COOPERSTOWN – The Otsego County Board of Representatives voted in 1993 to create a county manager position. The result was a 7-7 tie, but the weighted voting system blocked the move.

County Board chair Dave Bliss

A quarter-century plus a year later, a resolution is again headed to the county board, on Wednesday, Nov. 6, and with at least two Republicans, the one Conservative and all but perhaps one of the Democrats favoring it, it appears likely to be approved.

Since the creation of a top manager’s job would require enactment of a law, the Nov. 6 vote would be to set a public hearing for the  following month’s meeting on Wednesday, Dec. 4.

After the hearing, the county reps could vote on creating the position, or delay for further study and adjustments.

A first vote, 3-1, happened last week at the county board’s Administration Committee, chaired by Meg Kennedy, C-Mount Vision. She voted aye, and said county Reps. Peter Oberacker, R-Schenevus, and Gary Koutnik, D-Oneonta, the board’s vice chairman, joined her.

Voting nay was county Rep. Ed Frazier, R-Unadilla. Keith McCarty, R-East Springfield, had to leave early. And Andrew Stammel, D-Town of Oneonta, was absent.

The idea, said Kennedy, is “to better serve the constituents.”

“The position will allow Otsego County to create short- and long-term plans to meet emerging and already existing needs,” she continued.  “And also to oversee day-to-day operations to allow greater efficiency in county government. Communications is also a biggie.”

“It’s extremely significant,” said Koutnik, who is retiring from the board at the end of the year. “It’s going to change things more than anything in the past eight years, most all of it for the better.”

Frazier said concerns about the expense caused him to hold back. “They aren’t showing the full costs,” he said. “It’s going to be a quarter of a million dollars by the time it’s implemented.”

The former board vice chairman, Frazier said he doesn’t see how a county manager could close that gap through savings or new revenues.

Kennedy, who also chairs the Budget Committee, said $75,000 has been included in the prospective 2020 budget to fund the position for half a year, thinking it will take until June or July to fill the position.

County board Chairman David Bliss, R-Cooperstown/Town of Middlefield, was at the Admin meeting ex officio, but said he also voted to move the manager position forward.

He acknowledged Frazier’s concerns, and said the county board will have to be vigilant, “or it quickly will become a million” if a county manager finds he or she needs an assistant county manager and other support staff.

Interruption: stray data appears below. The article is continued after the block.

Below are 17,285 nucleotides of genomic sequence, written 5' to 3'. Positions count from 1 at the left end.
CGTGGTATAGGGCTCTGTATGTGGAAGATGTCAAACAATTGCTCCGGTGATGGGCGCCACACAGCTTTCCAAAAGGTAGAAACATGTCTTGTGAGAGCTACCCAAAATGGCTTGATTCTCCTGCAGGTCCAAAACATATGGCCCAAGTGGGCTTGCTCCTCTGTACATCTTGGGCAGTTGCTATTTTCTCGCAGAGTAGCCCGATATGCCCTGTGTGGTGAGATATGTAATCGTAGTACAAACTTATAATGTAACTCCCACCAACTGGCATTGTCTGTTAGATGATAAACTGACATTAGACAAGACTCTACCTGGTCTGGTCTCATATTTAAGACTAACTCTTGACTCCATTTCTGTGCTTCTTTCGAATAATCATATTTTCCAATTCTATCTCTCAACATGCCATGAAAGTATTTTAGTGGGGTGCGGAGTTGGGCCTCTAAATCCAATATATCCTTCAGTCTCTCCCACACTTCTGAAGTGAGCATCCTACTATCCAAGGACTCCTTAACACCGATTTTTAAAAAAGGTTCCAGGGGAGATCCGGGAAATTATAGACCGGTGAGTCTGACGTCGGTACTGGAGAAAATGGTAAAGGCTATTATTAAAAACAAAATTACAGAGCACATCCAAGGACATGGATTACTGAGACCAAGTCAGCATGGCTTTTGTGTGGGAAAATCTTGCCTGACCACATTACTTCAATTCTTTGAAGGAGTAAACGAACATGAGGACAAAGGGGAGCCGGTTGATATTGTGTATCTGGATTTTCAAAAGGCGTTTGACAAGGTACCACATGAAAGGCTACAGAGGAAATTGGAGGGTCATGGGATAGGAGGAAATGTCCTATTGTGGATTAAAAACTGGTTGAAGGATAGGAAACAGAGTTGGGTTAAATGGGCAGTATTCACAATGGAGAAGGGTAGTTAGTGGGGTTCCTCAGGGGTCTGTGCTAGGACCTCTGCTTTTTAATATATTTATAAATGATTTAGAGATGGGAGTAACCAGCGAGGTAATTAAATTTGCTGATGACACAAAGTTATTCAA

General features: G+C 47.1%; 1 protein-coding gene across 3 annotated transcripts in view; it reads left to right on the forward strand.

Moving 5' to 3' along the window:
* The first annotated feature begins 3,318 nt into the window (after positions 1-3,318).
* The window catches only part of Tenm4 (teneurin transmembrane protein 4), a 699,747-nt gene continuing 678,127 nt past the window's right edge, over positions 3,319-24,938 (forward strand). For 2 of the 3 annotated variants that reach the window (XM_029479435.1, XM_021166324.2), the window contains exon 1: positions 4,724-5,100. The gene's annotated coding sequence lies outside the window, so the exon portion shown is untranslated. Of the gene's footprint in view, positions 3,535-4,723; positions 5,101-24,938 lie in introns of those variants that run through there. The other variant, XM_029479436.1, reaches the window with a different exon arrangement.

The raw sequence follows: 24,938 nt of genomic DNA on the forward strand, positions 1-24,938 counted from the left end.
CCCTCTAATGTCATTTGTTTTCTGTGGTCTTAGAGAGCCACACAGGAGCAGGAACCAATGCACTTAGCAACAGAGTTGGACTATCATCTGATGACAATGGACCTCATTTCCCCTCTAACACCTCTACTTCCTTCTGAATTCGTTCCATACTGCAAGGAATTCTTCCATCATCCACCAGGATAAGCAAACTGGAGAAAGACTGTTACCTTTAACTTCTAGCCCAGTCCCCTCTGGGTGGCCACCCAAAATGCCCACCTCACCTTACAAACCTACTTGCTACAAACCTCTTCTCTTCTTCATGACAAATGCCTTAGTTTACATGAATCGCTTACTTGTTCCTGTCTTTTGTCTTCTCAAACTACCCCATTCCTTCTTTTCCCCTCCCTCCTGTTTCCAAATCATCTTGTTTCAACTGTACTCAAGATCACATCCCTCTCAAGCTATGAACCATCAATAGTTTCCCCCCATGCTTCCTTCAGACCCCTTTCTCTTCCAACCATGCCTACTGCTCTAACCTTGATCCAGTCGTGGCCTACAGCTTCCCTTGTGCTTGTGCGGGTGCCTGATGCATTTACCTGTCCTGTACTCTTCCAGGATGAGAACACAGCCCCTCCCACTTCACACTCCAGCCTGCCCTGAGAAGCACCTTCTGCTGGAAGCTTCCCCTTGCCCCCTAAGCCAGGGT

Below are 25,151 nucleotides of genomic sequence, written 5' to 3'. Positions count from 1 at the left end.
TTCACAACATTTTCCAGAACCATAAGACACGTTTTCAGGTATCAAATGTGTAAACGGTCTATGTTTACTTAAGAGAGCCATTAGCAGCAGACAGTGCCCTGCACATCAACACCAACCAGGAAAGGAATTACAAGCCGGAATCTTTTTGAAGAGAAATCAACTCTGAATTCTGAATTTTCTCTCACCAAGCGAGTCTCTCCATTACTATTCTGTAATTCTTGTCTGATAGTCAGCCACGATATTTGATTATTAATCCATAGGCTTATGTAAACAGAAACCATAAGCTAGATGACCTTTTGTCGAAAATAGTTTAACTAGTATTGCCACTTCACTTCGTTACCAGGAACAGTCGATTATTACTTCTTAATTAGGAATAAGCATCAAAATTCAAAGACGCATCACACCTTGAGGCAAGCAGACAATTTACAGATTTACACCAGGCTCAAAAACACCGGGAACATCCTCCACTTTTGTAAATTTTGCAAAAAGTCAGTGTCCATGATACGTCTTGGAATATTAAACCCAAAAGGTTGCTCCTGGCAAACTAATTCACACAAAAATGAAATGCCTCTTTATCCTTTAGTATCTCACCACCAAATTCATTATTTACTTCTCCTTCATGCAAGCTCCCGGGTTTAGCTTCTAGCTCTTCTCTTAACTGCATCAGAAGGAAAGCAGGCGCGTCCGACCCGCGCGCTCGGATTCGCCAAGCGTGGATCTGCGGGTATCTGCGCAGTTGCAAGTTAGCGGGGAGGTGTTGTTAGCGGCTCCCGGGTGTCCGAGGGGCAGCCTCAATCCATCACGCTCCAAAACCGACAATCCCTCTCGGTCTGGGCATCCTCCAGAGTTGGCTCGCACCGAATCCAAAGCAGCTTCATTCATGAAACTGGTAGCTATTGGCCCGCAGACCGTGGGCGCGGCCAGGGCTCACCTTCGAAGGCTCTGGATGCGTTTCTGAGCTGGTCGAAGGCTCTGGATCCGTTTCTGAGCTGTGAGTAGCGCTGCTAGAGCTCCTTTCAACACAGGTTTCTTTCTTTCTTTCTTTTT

But, Bliss continued, “if we can keep it to a single individual, a day-to-day contact for the county, overseeing things in general,” then costs can be controlled.

The resolution and job description approved by the Admin Committee weren’t available as of press time – they were being reviewed in the County Attorney’s Office – but Bliss said he would like the job requirements to be less specific, to give flexibility in who to hire.

He pointed to what happened in the City of Oneonta: the educational requirement of an MPA – a master’s in public administration – limited the applicant pool, City Hall went through two city managers before achieving some stability under George Korthauer, the current applicant.

Bliss said he’d like to avoid that.

None of the reps said they were counting noses, but Koutnik said he expects all the Democrats, except perhaps Stammel, to support the new position.

With at least Republicans Bliss and Oberacker joining them, and Conservative Kennedy, that adds up to 3,850 weighted votes, a healthy margin beyond the 3,115 needed to pass a measure.

Asked why a county manager is necessary, Koutnik said, “Ask a $116 million company” – that’s the county’s annual budget – “what they would do without their CEO.”

He pointed out three big construction projects pending: current and future renovations at the county jail; security upgrades at 242 Main, Oneonta’s former city hall, and replacing the highway garage on Cooperstown’s Walnut Street with a more central facility.

“We’ve got cost overruns in the jail renovations that no one seems to be in charge of. We’ve talked about that a number of times,” Koutnik said. “If we had a county manager who could clear that up, figure out the chain of command in terms of change orders, I think he or she would save us a lot of money.”

Kennedy said she could mention a number of instances where having a county manager would help, but she focused on the decline of the county’s rural emergency squad, who are losing volunteers due to outmigration and longer commutes. A county manager could be tasked to find out how other counties are tackling the problem.

“There are other issues,” she said. “The person is not going to be Superman or Superwoman. They can’t solve our broadband problems, they won’t be able to solve our energy problems. But they will be able to network with other counties’ leaders.”

Treasurer Warns Of Overages, But Chair Unruffled

Treasurer Warns

Of Overages, But

Chair Unruffled

$12M Gap Already Down To $7-8M,

Bliss Says As Deliberations Ensue

By JIM KEVLIN • Special to www.AllOTSEGO.com

County Treasurer Allen Ruffles during last year’s budget deliberations.